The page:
Modi Rosenfeld, Gay Jewish Comedian, Talks ‘Moshiach’ Energy, Celebrating Shabbat and Comparisons to Robin Williams and Richard Pryor

From a packed Laugh Factory stage on a cool November night, comedian Mordechi Rosenfeld, known colloquially as Modi, keeps the crowd howling for the entirety of his hour-and-a-half long set at the longtime Hollywood club. From bits about cultural differences between Sephardi (diaspora Jews of Spanish, Portuguese and North African descent) and Ashkenzi Jews (diaspora Jews with familial lineage in Western and Eastern Europe) to the results of his at-home DNA testing kit— “Nazis and Kanye are my number one health risks,” quips the Tel Aviv-born, New York-raised Jewish stand-up — Rosenfeld has the audience in stitches.

Jamie Masada, founder and owner of the Laugh Factory, watches Rosenfeld from the wings, bowled over by the comic’s enthusiastic reception. 

“I’ve been running this club for 40 years and the only three people that I have ever seen…what  they did with the energy, how the audience responded…was [Modi] and Robin Williams and Richard Pryor,” says Masada. 

“He connects with people, he is lovable,” Masada continues. “I’m watching [Modi], I’m watching the audience, and I’ve never seen something like that.” 

Rosenfeld, a Boston U. grad who cut his teeth working as an investment banker on Wall Street before turning to comedy full-time and selling out venues worldwide, and is currently on tour in cities throughout the United States, has coined a name for this charismatic spirit: “Moshiach energy.” 

For Rosenfeld, Moshiach (“Messiah” in Hebrew) energy is not a religious construct, but a way of living one’s life with a heavy emphasis on empathy and benevolence, of helping people in need, of doing whatever one can to inspire others to pour positivity into the universe. Rosenfeld’s comic material is, indeed Jewish, with echoes of Jackie Mason. But through his act, in which he pokes fun at everything from Israeli immigrants in the States to JSwipe, Rosenfeld is imparting to audiences the importance of “working together to bring light into the world.” 

“I think if people were to describe me, it’s like this: This is a proud Jewish comedian. He’s gay. He keeps kosher and  he puts on tefillin and he goes to Shabbat services – but he is also gay,” says Rosenfeld, who credits his husband-manager, Leo Veiga, with helping to springboard his career these past several years. 

Whether it’s performing at a fundraiser for philanthropies such as Ohel Children’s Home and Family Services, which serves individuals with developmental disabilities, and Bikur Cholim, a Los Angeles-based Jewish health care and social support organization, or appearing as a featured guest on Howard Stern and playing himself on HBO’s sitcom“Crashing,” Rosenfeld does everything with Moshiach energy in mind.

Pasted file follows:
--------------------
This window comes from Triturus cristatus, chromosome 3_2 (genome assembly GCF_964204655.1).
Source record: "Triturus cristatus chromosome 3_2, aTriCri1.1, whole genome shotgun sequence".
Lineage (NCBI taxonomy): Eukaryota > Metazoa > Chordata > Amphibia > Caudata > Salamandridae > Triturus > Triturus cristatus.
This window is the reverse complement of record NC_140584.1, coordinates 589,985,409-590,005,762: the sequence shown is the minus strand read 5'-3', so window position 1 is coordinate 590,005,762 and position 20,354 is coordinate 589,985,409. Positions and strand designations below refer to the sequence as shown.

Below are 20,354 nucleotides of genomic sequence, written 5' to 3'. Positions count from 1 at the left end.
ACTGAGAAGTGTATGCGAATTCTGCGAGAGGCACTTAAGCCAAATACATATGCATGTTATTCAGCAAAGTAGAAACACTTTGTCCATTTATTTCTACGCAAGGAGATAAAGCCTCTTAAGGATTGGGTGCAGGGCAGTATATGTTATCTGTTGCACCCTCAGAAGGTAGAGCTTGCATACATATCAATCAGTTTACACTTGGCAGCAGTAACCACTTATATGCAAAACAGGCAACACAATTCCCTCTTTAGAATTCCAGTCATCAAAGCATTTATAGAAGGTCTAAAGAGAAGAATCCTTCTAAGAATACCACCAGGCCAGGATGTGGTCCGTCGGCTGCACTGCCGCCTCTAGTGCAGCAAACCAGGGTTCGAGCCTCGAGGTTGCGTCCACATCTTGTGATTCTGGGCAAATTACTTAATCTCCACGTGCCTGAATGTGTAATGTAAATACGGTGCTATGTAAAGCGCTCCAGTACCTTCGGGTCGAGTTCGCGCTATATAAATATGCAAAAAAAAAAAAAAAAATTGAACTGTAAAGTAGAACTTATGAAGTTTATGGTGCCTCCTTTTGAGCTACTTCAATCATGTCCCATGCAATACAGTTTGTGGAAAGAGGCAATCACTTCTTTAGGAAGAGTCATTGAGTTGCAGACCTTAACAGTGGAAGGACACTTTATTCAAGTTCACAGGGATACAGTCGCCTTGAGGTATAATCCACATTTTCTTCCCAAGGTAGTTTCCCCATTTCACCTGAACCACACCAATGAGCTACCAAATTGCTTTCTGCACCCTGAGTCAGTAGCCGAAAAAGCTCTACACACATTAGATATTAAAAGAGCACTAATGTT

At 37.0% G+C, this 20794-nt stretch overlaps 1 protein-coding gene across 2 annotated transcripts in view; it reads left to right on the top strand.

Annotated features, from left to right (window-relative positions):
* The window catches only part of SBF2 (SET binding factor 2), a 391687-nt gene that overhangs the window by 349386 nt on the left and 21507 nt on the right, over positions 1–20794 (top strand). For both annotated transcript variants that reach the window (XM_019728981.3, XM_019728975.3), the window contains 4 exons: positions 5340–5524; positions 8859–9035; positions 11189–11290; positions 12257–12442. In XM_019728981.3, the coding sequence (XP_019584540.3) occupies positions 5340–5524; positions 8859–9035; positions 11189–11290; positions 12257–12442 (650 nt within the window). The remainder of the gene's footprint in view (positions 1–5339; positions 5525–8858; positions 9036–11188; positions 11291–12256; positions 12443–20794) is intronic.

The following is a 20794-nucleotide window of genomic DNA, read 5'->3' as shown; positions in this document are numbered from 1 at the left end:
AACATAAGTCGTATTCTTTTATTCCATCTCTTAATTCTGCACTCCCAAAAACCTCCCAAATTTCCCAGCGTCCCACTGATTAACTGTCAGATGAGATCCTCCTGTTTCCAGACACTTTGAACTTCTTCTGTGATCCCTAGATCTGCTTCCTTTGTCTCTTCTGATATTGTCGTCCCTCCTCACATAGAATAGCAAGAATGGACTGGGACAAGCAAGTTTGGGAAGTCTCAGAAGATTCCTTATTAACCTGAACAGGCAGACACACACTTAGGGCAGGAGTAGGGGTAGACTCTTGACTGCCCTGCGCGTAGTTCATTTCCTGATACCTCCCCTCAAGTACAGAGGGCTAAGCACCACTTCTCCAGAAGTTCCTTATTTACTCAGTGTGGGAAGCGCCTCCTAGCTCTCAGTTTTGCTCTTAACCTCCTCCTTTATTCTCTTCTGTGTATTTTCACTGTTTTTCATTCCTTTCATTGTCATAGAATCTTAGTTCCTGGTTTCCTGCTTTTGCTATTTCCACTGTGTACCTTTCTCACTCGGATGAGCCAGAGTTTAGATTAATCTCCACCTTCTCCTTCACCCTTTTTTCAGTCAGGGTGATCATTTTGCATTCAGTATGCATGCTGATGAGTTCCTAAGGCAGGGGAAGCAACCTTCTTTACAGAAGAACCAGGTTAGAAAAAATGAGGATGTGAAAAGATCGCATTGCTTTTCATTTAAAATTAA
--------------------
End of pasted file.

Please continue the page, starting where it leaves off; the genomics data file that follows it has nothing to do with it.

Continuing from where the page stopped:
Part of that Moshiach energy is encouraging gay Jewish individuals, especially those from strict Orthodox backgrounds in which coming out as gay is often an alienating experience fraught with tension and anxiety, to forever remain proud of who they are. 

“I want a gay kid listening to me or reading this, a kid from, say, an Orthodox Jewish family, to know that you can still keep Shabbat and you can still be gay and you can still be happy and bring Moshiach energy into the world,” says Rosenfeld. “This is what it’s all about. It should not be, guess what, he’s gay. It should not be a scandal. This is a proud thing.” 

It’s this Moshiach energy that enables Rosenfeld, who also studied cantorial music at Yeshiva University’s Belz School of Music, to entrance audiences comprising Jews and non-Jews – of all denominations. When it comes to performing, he floats seamlessly between Jewish communities no matter the level of religious observance, from Hasidic to ultra-Reform. He’s in steady demand no matter the crowd. 

“It’s about never judging anybody else’s level of observance,” says Rosenfeld, who, on any given Shabbat, can be often found singing for fun at the Sixth Street Community Synagogue in Manhattan, a modern Orthodox community where comedian Sandra Bernhard is a fellow congregant. 

“Look, it’s like this: during the pandemic, we were making people happy and laugh on these Zoom events, and raising money for these amazing organizations,” says Rosenfeld, who is next hosting a Feb. 14 set at the Chosen Comedy Festival at L.A.’s Orpheum Theater with a line-up including Jeff Garlin, Elon Gold and Moshe Kasher. 

“I’m not a comic that has anything left to prove so far as being a part of Jewish society,” Rosenfeld continues. “People should understand this comic that you love, this comic that you adore and that you’re hiring for events and cameos and performances – he’s gay. It’s not all he is, but it’s a part of who he is. He’s gay. He has a husband. And they both bring light into the world. That’s Moshiac energy.”

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